Member-Assistance Program Earns Its Wings
The road to the reinvented workplace does notrun smooth — for it’s fraught with humanity.
Employee stress and personal crises will alwaysbe with us. And in an accelerating, sometimes impersonal corporate environment,it’s important for employees to know there’s always someone they can turn towith personal issues.
One powerful way to help is a corollary to anemployee assistance program (EAP) in which volunteer employees receive specialtraining on how to counsel their peers and refer them to appropriate help, ifnecessary.
Such a “peer-assistance” program hasworked wonders at the Association of Flight Attendants (AFA). The AFA is thelargest union of flight attendants in the world, representing 26 airlines andover 47,000 flight attendants. Called a member-assistance program (MAP) underthe union’s rubric, the program has incorporated anemployees-helping-other-employees philosophy into the organization’s EAP sinceits inception in 1980. Currently there are more than 170 peer counselors in theUnited States and overseas.
William Sonnenstuhl, an assistant professor atCornell University and a leading expert on MAPs, calls the AFA’s program”the Cadillac of MAPs,” because it has successfully integrated avariety of services for employees ranging from counseling for marital problemsand employee conflicts into its original substance-abuse intervention function.
To learn how a peer assistance program canenhance EAP services, Workforce talked to Heather Healy, EAP director for theAssociation of Flight Attendants.
How does a MAP differ from a traditional EAP?
A MAP by definition is a union-sponsoredpeer-assistance program that is traditionally a voluntary peer support andreferral program.
MAP programs differ from traditional EAPs in thesense that EAP assistance generally is delivered by paid professionals, whetherit’s an employee of the organization or a vendor. On the other hand, we’repeers and volunteers. The mission is a bit different, though we accomplish thesame thing.
From a management-sponsored EAP, the goal isrisk management, human resource management, legislative compliance, and controlof costs associated with mental health and substance abuse programs. Also, itsoriginal intent was to help with productivity and attendance.
A peer-assistance program exists because themission of the union is to support the health and safety of its membership. It’snot focused on productivity per se, but on the health of its members and theimprovement of work conditions.
What special needs in your organizationindicated that a MAP might be helpful?
In the workplace, a typical management EAP isbased on the premise that supervisors are going to monitor employee workperformance and attendance, and then refer them when there’s a problem. Butfor flight attendants, there’s no supervision on a daily basis. So when youhave a 24-hour workforce that’s relatively unsupervised, and you’re lookingfor early intervention and prevention, a MAP’s an ideal source.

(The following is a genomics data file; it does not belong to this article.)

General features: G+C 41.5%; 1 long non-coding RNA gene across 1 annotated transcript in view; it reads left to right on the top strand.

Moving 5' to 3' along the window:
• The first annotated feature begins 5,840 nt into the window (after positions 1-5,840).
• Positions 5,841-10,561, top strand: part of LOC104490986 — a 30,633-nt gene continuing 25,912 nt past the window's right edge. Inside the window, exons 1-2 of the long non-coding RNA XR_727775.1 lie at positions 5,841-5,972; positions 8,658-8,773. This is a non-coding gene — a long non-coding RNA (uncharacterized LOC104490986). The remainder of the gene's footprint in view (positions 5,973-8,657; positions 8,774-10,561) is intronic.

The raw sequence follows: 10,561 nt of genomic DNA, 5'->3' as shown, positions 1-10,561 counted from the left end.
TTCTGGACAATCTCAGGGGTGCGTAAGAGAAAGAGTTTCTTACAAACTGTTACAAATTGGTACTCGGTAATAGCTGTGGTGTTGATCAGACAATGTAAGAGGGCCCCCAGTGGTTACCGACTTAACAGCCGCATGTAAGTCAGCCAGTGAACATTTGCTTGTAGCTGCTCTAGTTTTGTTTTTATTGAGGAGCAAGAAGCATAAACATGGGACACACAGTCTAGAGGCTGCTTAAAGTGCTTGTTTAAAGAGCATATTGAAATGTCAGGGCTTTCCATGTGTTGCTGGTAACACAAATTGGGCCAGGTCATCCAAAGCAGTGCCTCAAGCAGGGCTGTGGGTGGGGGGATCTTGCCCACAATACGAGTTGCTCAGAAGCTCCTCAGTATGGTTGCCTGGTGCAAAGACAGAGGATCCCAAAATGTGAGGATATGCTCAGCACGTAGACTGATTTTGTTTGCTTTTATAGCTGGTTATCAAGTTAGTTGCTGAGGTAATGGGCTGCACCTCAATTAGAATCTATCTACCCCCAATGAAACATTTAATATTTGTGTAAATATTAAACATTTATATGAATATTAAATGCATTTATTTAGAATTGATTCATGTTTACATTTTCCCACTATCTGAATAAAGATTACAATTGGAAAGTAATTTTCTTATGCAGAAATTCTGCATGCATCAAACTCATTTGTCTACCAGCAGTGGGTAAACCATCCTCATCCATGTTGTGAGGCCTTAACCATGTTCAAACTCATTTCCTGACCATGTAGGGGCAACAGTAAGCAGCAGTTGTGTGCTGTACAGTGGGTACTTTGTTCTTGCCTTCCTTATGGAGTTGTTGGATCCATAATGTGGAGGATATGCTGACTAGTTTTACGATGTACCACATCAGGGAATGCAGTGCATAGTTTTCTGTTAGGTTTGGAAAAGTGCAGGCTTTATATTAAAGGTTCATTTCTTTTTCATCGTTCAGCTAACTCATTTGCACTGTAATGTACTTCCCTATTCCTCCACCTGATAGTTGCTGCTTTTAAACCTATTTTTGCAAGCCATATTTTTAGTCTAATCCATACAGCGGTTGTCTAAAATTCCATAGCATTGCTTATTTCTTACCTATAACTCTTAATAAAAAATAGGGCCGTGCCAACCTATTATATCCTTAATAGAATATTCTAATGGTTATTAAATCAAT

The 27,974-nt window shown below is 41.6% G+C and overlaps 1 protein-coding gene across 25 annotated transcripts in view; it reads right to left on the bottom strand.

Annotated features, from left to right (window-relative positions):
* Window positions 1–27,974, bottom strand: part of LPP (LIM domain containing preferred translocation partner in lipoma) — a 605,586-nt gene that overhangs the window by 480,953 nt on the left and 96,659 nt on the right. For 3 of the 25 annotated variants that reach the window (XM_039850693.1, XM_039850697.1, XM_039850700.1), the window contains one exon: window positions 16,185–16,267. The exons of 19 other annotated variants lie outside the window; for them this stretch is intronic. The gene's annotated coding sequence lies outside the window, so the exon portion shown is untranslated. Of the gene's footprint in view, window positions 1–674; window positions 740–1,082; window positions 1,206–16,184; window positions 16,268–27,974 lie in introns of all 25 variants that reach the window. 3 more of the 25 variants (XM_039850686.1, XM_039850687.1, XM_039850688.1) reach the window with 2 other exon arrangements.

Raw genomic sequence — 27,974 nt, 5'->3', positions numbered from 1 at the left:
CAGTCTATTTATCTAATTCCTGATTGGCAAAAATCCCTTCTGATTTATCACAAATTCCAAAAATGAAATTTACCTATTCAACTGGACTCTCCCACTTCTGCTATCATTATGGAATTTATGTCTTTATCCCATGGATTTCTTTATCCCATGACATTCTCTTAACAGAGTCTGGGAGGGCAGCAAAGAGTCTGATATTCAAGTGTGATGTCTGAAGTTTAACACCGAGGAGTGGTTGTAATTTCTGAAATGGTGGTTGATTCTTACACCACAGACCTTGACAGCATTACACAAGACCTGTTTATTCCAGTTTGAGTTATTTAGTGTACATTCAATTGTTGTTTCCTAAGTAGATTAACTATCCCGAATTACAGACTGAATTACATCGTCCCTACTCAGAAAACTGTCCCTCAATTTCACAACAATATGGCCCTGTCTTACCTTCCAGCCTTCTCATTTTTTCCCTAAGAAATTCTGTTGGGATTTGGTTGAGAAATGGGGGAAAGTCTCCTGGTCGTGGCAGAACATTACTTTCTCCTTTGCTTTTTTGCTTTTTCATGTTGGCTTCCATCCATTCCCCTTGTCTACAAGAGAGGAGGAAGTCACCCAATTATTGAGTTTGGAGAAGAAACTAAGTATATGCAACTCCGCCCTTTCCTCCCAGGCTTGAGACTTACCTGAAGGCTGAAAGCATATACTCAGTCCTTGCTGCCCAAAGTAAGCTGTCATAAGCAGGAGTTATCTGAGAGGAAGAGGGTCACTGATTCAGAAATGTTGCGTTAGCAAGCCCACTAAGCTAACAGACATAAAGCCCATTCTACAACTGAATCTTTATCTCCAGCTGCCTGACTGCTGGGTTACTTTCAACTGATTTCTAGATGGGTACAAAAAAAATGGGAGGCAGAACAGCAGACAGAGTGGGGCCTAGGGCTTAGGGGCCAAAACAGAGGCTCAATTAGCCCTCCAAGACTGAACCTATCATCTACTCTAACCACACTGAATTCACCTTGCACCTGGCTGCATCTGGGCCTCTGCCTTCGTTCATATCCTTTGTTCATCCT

Also, most EAP counselors are trained tounderstand workplace issues and short-term issues. But if you have a workforcethat’s unusual both in terms of how they do their work and the type of workthey do, a peer-assistance program can bring to light a clearer understanding ofthe employees’ problems.
For example, I might send a flight attendant tosee a general EAP counselor, and the counselor may say, “You’redepressed, I think you ought to take an anti-anxiety medication.” Does thattherapist really recognize that the workforce is safety-sensitive? Theseemployees get drug tested, and it might have implications on how they do theirjob.
Now, if this employee were to use the MAPprogram, the peer counselor would make sure that whoever begins working withthis person can manage the high level of flexibility this person needs in termsof developing a care plan. In this industry, things don’t work the way they doin the normal 9-to-5 world. We have different constraints that traditionalservices don’t fit very well.
Can you illustrate how a MAP can supplement amanagement-sponsored EAP?
Our program is union-sponsored, but there’scooperation with management in terms of referrals. Ten percent of our referralsin the last 10 years have come from supervisors within the workplace. At some ofthe airlines in which we represent the flight attendants, we do jointorientations on the EAP and MAP programs. It offers two streams of assistance.
Why is it desirable to have a MAP in tandem withan EAP?
Under a traditional, management-sponsoredprogram, employees are referred to the EAP by supervisors when there’sdeteriorated job performance or attendance.